As part of the development of the Australian Curriculum, ACARA was directed also to develop literacy and numeracy continua and then to review and revise NAPLAN as necessary to reflect those continua.  We will time this change on the basis of implementation of the new curriculum with a revised NAPLAN probably to come in 2014.

In our curriculum, we paid attention to practices elsewhere.  Our mathematics curriculum, for example, has been increased in difficulty particularly at the elementary school level on the basis of our analysis of mathematics curricula in Singapore and Finland, two countries that outperform Australia in the international comparisons offered by programs such as OECD’s PISA.

NCEE: We know that the NAPLAN assessments are a combination of multiple choice and short answer questions, and are scored electronically and by trained, independent markers.  How did you arrive at this system – why are they structured in this way?

Barry McGaw: The form of the test was established before responsibility for it was passed to ACARA.  There is a preference in Australia for constructed response questions balanced by cost considerations in favour of machine scoreable responses.  As in PISA, the final choice is based on the two considerations.

NCEE: Many people these days think that it is important to measure creativity and the capacity for innovation. Do you agree? If so, how does NAPLAN (or the other sample tests) measure these things? Are these considerations reflected in the national curriculum?

Barry McGaw: They are important but NAPLAN does not measure them.  They are in our curriculum, embedded in the subject content not as add-on equivalents to additional subjects.  If a teacher wants to focus on creativity, for example, the teacher can apply a filter to the curriculum that will highlight the opportunities that the curriculum in each subject for the school grades of interest to the teacher provides for a focus on creativity. The teacher could use this, for example, in developing an integrating theme through which all the relevant subjects are drawn on.  Such a theme could be followed for some days or weeks.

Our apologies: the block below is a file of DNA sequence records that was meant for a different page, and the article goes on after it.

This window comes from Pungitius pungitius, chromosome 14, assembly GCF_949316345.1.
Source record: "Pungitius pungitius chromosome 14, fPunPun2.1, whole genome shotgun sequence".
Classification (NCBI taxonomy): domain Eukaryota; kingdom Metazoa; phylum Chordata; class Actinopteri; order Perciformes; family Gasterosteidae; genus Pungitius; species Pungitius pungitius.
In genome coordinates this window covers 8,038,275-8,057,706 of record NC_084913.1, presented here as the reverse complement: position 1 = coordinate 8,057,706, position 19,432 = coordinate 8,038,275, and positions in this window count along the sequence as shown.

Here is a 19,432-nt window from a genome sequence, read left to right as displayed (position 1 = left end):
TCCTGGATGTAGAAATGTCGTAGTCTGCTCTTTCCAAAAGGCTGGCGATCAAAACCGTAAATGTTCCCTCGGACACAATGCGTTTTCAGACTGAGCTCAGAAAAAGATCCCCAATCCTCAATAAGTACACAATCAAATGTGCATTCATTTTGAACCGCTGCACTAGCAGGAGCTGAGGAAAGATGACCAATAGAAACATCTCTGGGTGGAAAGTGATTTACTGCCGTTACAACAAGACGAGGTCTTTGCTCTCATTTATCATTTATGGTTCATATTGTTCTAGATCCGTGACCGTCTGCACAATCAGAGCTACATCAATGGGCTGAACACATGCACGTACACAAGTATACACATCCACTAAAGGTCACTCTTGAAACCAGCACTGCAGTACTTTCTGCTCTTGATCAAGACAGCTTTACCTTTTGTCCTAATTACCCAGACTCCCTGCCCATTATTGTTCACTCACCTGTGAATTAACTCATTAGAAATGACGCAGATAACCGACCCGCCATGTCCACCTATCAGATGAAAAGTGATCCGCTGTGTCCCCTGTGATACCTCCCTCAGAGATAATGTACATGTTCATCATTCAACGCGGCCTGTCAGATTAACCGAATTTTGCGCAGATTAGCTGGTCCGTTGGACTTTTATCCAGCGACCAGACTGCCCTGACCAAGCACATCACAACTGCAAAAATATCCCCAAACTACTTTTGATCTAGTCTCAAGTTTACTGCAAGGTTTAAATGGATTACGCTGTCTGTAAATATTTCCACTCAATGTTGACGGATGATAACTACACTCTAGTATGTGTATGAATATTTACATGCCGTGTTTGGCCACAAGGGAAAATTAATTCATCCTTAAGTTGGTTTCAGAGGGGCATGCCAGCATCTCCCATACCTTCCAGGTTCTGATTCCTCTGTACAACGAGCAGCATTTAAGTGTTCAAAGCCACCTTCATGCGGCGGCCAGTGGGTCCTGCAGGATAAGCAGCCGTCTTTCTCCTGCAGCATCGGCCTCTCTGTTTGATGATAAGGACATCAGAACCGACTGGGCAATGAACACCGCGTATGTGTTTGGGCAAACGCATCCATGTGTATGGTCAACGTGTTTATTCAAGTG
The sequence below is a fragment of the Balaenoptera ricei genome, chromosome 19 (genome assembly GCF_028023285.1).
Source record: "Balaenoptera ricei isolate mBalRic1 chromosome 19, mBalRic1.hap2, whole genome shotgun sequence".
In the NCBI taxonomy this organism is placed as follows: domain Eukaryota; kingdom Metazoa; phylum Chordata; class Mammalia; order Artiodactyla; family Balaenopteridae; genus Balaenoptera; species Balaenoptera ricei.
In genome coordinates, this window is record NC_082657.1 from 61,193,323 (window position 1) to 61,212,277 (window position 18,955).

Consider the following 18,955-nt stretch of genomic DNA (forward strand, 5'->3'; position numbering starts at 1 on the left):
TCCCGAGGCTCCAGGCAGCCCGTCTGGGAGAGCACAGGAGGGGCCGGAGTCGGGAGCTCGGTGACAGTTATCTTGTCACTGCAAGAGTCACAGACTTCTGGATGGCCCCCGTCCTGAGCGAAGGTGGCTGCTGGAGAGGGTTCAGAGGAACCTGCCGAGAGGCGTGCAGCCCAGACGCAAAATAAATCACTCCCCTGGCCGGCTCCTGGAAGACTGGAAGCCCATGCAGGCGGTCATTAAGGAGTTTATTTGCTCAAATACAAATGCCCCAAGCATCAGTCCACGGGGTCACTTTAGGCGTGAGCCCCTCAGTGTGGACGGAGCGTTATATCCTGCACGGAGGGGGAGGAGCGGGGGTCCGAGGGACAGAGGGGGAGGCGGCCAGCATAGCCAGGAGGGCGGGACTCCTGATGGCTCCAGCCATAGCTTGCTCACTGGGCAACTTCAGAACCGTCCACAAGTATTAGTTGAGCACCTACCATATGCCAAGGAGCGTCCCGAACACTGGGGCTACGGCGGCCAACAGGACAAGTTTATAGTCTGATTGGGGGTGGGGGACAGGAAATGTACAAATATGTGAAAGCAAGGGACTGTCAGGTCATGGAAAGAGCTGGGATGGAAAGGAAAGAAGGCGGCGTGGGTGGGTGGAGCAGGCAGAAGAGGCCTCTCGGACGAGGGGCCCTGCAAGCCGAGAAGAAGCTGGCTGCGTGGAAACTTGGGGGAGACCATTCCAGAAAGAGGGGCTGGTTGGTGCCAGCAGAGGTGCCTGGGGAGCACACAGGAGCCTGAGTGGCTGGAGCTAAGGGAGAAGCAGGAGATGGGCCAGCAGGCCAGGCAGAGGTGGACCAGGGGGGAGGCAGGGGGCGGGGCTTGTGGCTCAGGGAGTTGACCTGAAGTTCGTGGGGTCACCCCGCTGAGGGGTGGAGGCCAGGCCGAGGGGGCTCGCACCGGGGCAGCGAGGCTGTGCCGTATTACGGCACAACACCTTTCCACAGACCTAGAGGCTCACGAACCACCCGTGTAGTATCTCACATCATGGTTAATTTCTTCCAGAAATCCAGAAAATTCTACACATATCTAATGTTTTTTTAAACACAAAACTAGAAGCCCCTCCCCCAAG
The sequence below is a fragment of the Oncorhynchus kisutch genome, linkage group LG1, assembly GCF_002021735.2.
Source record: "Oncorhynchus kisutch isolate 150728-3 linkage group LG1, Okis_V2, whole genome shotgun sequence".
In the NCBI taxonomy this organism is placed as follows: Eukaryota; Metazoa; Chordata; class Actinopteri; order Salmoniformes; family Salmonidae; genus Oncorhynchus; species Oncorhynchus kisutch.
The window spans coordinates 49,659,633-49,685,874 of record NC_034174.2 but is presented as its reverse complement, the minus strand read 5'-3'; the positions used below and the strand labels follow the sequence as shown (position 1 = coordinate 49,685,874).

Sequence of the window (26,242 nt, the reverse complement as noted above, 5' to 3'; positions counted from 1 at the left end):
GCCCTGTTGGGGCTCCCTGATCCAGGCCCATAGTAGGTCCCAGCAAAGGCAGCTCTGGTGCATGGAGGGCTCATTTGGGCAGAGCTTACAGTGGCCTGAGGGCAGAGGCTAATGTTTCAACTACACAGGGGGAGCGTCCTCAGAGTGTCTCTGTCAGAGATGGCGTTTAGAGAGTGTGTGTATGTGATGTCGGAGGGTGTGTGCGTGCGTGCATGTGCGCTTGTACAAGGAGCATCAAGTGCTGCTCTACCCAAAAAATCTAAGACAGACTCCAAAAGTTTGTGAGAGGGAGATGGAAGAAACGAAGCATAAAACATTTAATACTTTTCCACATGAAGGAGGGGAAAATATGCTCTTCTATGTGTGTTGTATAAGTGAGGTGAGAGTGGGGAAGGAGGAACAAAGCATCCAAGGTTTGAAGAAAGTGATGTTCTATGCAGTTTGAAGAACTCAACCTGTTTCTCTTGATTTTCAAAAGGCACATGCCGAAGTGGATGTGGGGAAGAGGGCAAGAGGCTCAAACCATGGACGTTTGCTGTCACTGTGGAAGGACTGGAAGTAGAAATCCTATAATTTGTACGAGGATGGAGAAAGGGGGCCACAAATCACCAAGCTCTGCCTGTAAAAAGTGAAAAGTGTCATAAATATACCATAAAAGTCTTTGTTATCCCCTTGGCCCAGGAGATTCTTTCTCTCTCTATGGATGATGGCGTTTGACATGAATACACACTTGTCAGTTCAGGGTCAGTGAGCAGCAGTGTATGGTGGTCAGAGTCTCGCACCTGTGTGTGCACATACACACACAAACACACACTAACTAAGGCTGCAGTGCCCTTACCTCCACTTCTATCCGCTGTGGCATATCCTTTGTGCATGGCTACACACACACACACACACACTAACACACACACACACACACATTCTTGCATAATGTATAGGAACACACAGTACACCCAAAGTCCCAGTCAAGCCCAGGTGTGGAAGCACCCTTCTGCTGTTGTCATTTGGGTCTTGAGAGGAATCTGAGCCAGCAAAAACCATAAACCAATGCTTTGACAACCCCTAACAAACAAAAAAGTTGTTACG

The opportunities will be expanded as we add additional subjects to the Australian Curriculum.  Development is now well advanced for Geography and the Arts and the rest are following.

NCEE: What are the lessons that other countries trying to build a national assessment system can draw from Australia?

Barry McGaw: First and foremost is to tie assessment to the curriculum. We’ll probably end up making some adjustments to the literacy and numeracy assessments now that the national curriculum has been adopted. What happened historically in Australia was that each of the states developed its own literacy and numeracy assessments, as I said, but did it in relation to their own curriculum. Then they adopted common assessment practices without having adopted a common curriculum. Now we’ve got the common curriculum as well; we just need to make sure that’s aligned, and the developmental sequences are right. One of the big problems is – and I think this is a legitimate criticism of these kinds of assessment programs – that they can narrow the curriculum.  Particularly if you make it really high stakes.  And you can’t make it any more high stakes than putting it on a public website like the My School site. So you start to worry about people gaming the system, encouraging poor performing students to stay at home on the day of the assessment, those kinds of things.

To deal with this, we publish right alongside the school’s performance the proportion of students that were in school on the day assessments were given. So, if there’s any obvious manipulation, or indeed, even if there’s not manipulation, if there’s a low participation rate, that’s evident. There is also the question of whether the system can be gamed by narrowing the school’s teaching focus to what you think might prepare students for a particular form of test. Our view is that the research shows that coaching for tests is effective if what it’s doing is making sure the students are familiar with the test’s format. But it is also the case that if you want to prepare your kids’ literacy skills, the way to do it is through a rich curriculum. Kids learn language in history. They learn language in social science studies. They learn numeracy skills with data representations in geography and other areas of social science as well as in math. They learn it in science. So the best way to develop literacy and numeracy is to have a full and rich curriculum. In Hong Kong they use different forms with different kids in the same class. That’s where we’re heading.

NCEE: Is there anything else you would like to talk about with regard to the report, or the direction the system is going in?